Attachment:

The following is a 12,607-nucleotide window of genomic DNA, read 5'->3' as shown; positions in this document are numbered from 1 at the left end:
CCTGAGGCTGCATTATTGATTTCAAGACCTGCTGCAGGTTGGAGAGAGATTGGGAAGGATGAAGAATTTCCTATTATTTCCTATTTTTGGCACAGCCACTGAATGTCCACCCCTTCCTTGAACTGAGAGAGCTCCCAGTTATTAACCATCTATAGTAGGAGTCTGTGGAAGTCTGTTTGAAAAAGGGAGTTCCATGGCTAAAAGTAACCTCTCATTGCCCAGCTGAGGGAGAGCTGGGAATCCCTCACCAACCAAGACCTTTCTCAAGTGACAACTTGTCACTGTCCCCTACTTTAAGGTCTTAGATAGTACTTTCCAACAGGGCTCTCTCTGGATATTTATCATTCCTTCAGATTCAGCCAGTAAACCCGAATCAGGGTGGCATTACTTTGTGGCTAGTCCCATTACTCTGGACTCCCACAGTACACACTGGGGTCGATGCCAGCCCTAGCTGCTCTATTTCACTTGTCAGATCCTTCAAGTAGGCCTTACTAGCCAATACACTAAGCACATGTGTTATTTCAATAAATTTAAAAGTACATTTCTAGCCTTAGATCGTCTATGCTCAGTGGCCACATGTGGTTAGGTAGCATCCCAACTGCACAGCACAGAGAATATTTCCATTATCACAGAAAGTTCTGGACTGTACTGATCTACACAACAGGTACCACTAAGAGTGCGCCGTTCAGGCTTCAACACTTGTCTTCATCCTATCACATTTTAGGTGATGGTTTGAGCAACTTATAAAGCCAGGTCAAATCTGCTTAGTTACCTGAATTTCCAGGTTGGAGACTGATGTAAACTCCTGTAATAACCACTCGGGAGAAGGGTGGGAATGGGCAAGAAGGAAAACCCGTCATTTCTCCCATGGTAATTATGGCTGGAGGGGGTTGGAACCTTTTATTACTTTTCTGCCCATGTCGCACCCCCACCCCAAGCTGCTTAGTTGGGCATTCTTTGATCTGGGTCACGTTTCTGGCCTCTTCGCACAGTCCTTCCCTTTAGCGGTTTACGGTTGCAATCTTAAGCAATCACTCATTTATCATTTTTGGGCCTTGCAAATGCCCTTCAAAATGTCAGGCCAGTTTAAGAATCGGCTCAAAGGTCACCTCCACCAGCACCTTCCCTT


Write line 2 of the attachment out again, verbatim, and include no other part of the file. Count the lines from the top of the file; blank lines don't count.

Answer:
CCTGAGGCTGCATTATTGATTTCAAGACCTGCTGCAGGTTGGAGAGAGATTGGGAAGGATGAAGAATTTCCTATTATTTCCTATTTTTGGCACAGCCACTGAATGTCCACCCCTTCCTTGAACTGAGAGAGCTCCCAGTTATTAACCATCTATAGTAGGAGTCTGTGGAAGTCTGTTTGAAAAAGGGAGTTCCATGGCTAAAAGTAACCTCTCATTGCCCAGCTGAGGGAGAGCTGGGAATCCCTCACCAACCAAGACCTTTCTCAAGTGACAACTTGTCACTGTCCCCTACTTTAAGGTCTTAGATAGTACTTTCCAACAGGGCTCTCTCTGGATATTTATCATTCCTTCAGATTCAGCCAGTAAACCCGAATCAGGGTGGCATTACTTTGTGGCTAGTCCCATTACTCTGGACTCCCACAGTACACACTGGGGTCGATGCCAGCCCTAGCTGCTCTATTTCACTTGTCAGATCCTTCAAGTAGGCCTTACTAGCCAATACACTAAGCACATGTGTTATTTCAATAAATTTAAAAGTACATTTCTAGCCTTAGATCGTCTATGCTCAGTGGCCACATGTGGTTAGGTAGCATCCCAACTGCACAGCACAGAGAATATTTCCATTATCACAGAAAGTTCTGGACTGTACTGATCTACACAACAGGTACCACTAAGAGTGCGCCGTTCAGGCTTCAACACTTGTCTTCATCCTATCACATTTTAGGTGATGGTTTGAGCAACTTATAAAGCCAGGTCAAATCTGCTTAGTTACCTGAATTTCCAGGTTGGAGACTGATGTAAACTCCTGTAATAACCACTCGGGAGAAGGGTGGGAATGGGCAAGAAGGAAAACCCGTCATTTCTCCCATGGTAATTATGGCTGGAGGGGGTTGGAACCTTTTATTACTTTTCTGCCCATGTCGCACCCCCACCCCAAGCTGCTTAGTTGGGCATTCTTTGATCTGGGTCACGTTTCTGGCCTCTTCGCACAGTCCTTCCCTTTAGCGGTTTACGGTTGCAATCTTAAGCAATCACTCATTTATCATTTTTGGGCCTTGCAAATGCCCTTCAAAATGTCAGGCCAGTTTAAGAATCGGCTCAAAGGTCACCTCCACCAGCACCTTCCCTT